When everyone asked about post-graduation plans I had my mind made up, I was going to move to London. My sister produced luggage tags as my graduation announcement and then the questions started flooding in. When are you going? Do you have a job lined up? A visa? The thing is I didn’t have a plan. I couldn’t get a visa without sponsorship, and I couldn’t get sponsorship without a visa. I just didn’t have enough experience behind me to get a job abroad.
Defeated, I took a backseat for a while. I got a job in marketing, related to my career goal, check. But, I lived at home. There were fewer and fewer friends in town and life was truthfully, boring. I sat in a Starbucks one afternoon and tried to get my head around what I could do to change things. I re-read my old diary from my time studying abroad in London. There were stories of a 48 hour bender in Dublin to catch an Oasis gig, meeting the president of Sony entertainment at a bar in Leicester Square, and passing time napping on the grass in Hyde Park. Simply reading about the excitement and buzz I felt when traveling abroad was all I needed to motivate me to find a way to get there again.
After months of eating the Great Wall of Chocolate dessert from PF Changs to drown my misery, I partnered with my old friend Google and came across the Mountbatten Institute. A very different program than what it is today, Mountbatten offered me every opportunity I was looking for: sponsorship, a job, friends, higher learning and a visa. Cha-ching.
That next year changed my life forever. I met life-long friends who are still my trusted travel companions today, all while making our mark from the northeast corner in Maida Vale and Kilburn Park far across to East London to hang with our new South African friends (read about it here). I had it all, a marketing and event job that had me planning events in Tower Bridge, Paris, Amsterdam and Portugal, educational courses on international business across England and in Paris, and weekend adventures on budget airlines all over Europe with a crazy new group of friends. From 2006-2007 we visited 14 countries.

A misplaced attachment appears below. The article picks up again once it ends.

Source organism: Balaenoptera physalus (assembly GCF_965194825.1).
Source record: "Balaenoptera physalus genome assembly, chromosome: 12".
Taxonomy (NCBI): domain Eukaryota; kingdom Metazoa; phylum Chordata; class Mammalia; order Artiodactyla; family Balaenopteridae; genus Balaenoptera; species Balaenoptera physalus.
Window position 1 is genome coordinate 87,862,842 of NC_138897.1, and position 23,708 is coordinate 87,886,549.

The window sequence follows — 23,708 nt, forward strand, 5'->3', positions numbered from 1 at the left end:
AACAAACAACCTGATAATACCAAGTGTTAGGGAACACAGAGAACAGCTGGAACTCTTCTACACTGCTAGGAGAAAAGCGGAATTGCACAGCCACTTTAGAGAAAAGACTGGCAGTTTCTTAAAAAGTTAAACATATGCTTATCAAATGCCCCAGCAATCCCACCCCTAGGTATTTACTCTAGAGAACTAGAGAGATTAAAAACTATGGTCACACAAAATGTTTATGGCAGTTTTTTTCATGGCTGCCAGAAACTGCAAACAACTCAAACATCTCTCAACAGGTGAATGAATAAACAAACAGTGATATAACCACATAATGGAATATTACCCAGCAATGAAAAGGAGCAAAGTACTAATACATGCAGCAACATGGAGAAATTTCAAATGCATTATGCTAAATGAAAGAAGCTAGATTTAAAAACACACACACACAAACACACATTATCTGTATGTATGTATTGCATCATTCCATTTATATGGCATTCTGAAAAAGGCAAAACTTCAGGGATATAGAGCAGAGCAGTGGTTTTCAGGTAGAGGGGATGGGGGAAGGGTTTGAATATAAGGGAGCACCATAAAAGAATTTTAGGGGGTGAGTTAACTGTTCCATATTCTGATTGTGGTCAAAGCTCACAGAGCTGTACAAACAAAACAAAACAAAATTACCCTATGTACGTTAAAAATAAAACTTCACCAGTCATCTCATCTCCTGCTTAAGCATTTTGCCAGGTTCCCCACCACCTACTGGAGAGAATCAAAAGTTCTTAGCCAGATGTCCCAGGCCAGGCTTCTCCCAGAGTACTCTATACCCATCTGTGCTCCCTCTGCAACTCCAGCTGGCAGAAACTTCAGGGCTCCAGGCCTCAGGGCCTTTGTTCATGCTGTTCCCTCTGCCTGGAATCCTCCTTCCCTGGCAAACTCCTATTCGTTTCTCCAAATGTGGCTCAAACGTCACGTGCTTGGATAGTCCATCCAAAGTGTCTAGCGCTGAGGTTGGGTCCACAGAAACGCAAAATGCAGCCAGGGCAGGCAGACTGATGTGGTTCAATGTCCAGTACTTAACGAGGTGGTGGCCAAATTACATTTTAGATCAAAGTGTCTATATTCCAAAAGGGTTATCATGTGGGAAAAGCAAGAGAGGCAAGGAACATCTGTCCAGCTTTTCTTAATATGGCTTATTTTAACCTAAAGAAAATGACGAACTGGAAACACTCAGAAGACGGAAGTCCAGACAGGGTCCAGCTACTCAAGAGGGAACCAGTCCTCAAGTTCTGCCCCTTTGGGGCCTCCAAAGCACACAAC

I had thought I knew all there was about London from my quick study stint in 2003, but it wasn’t until I had a whole year that I discovered there was so much more to enjoy – curries on Brick Lane, live music and too many more pints to count. Sitting on the crowded Tube each morning, a commuter with the rest of them, London was my home. Sadly, another visa expired and it was back to life in America.
You can read about the vow I made to myself during the 4 years I lived across the river from New York City in Hoboken, New Jersey to visit the rest of the world – anywhere but Europe. In the meantime, I gathered documents and paperwork up to wazoo and was granted a European Union passport in 2012. You know what that means, right? I can legally live and work in London, or anywhere in Europe for that matter.
So why am I telling you all this? London is calling and in just a few hours I’ll be boarding a plane that’s landing at Heathrow. Albeit a short visit to my favorite city in the world, I’ve never been more excited!